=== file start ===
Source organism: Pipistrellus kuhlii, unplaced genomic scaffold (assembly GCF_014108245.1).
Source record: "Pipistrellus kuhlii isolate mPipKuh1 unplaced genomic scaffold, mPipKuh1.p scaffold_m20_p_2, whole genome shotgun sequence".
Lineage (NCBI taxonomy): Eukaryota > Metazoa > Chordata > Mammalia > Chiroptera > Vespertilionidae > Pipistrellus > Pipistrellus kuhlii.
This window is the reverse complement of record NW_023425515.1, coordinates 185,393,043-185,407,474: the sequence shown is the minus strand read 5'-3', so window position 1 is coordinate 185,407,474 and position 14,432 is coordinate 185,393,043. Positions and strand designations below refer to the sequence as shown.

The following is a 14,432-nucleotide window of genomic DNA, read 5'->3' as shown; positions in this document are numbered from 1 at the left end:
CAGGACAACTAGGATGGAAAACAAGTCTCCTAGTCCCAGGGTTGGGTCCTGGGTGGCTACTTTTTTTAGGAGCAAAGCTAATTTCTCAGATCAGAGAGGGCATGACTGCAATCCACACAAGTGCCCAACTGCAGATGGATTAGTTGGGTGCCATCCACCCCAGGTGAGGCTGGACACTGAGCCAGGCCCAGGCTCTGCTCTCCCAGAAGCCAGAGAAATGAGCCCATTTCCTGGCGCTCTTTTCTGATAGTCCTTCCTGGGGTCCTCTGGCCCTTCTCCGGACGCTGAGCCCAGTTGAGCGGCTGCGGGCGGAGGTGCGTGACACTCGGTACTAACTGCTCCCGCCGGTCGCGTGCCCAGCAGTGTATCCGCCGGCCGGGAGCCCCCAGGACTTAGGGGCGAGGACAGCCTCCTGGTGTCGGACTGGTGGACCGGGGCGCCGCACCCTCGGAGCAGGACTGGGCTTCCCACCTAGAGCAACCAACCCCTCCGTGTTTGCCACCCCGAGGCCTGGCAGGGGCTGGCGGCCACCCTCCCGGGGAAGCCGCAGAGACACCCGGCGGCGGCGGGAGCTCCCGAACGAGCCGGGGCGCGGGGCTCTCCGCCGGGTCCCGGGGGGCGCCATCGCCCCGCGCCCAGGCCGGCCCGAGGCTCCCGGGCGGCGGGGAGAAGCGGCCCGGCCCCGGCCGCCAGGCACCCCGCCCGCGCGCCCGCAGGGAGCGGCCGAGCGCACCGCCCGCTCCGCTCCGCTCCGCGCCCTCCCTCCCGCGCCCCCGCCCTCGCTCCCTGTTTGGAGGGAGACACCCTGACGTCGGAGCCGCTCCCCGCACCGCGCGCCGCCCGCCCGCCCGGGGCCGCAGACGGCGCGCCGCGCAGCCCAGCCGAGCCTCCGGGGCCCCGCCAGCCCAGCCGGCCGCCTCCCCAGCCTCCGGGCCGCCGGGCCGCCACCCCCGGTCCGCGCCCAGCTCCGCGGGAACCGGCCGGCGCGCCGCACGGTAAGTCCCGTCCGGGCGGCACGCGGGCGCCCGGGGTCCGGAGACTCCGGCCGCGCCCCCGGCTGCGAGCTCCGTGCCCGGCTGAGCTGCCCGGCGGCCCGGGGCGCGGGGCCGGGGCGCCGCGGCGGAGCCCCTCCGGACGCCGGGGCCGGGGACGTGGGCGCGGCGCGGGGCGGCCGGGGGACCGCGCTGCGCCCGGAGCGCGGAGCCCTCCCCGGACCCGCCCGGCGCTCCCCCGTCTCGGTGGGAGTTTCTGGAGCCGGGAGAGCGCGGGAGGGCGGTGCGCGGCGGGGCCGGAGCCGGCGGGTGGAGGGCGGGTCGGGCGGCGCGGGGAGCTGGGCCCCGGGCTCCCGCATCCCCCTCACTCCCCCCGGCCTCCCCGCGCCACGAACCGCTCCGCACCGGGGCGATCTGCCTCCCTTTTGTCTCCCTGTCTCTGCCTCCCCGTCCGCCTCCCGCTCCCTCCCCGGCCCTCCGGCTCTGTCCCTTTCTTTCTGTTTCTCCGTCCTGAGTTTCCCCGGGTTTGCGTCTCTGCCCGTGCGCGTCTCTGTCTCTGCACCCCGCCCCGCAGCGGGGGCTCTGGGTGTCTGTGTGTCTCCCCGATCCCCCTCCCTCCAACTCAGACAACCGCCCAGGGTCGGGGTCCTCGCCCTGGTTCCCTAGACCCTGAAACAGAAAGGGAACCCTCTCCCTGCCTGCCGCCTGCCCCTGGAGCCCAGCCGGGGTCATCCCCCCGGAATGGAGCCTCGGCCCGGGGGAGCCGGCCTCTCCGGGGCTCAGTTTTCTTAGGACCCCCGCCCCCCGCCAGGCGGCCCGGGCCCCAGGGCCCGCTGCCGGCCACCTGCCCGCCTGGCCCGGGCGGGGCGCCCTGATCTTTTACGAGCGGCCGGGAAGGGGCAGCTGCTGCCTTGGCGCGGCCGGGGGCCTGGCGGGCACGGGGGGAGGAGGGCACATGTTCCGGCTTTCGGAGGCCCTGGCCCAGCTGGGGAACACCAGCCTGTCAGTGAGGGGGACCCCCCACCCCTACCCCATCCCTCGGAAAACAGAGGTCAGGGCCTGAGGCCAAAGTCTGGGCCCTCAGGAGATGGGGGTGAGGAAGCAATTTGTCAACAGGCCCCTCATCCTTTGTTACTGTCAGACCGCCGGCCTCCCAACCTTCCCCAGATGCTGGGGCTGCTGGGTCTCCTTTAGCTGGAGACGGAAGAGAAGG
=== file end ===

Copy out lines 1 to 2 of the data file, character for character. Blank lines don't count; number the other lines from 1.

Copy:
Source organism: Pipistrellus kuhlii, unplaced genomic scaffold (assembly GCF_014108245.1).
Source record: "Pipistrellus kuhlii isolate mPipKuh1 unplaced genomic scaffold, mPipKuh1.p scaffold_m20_p_2, whole genome shotgun sequence".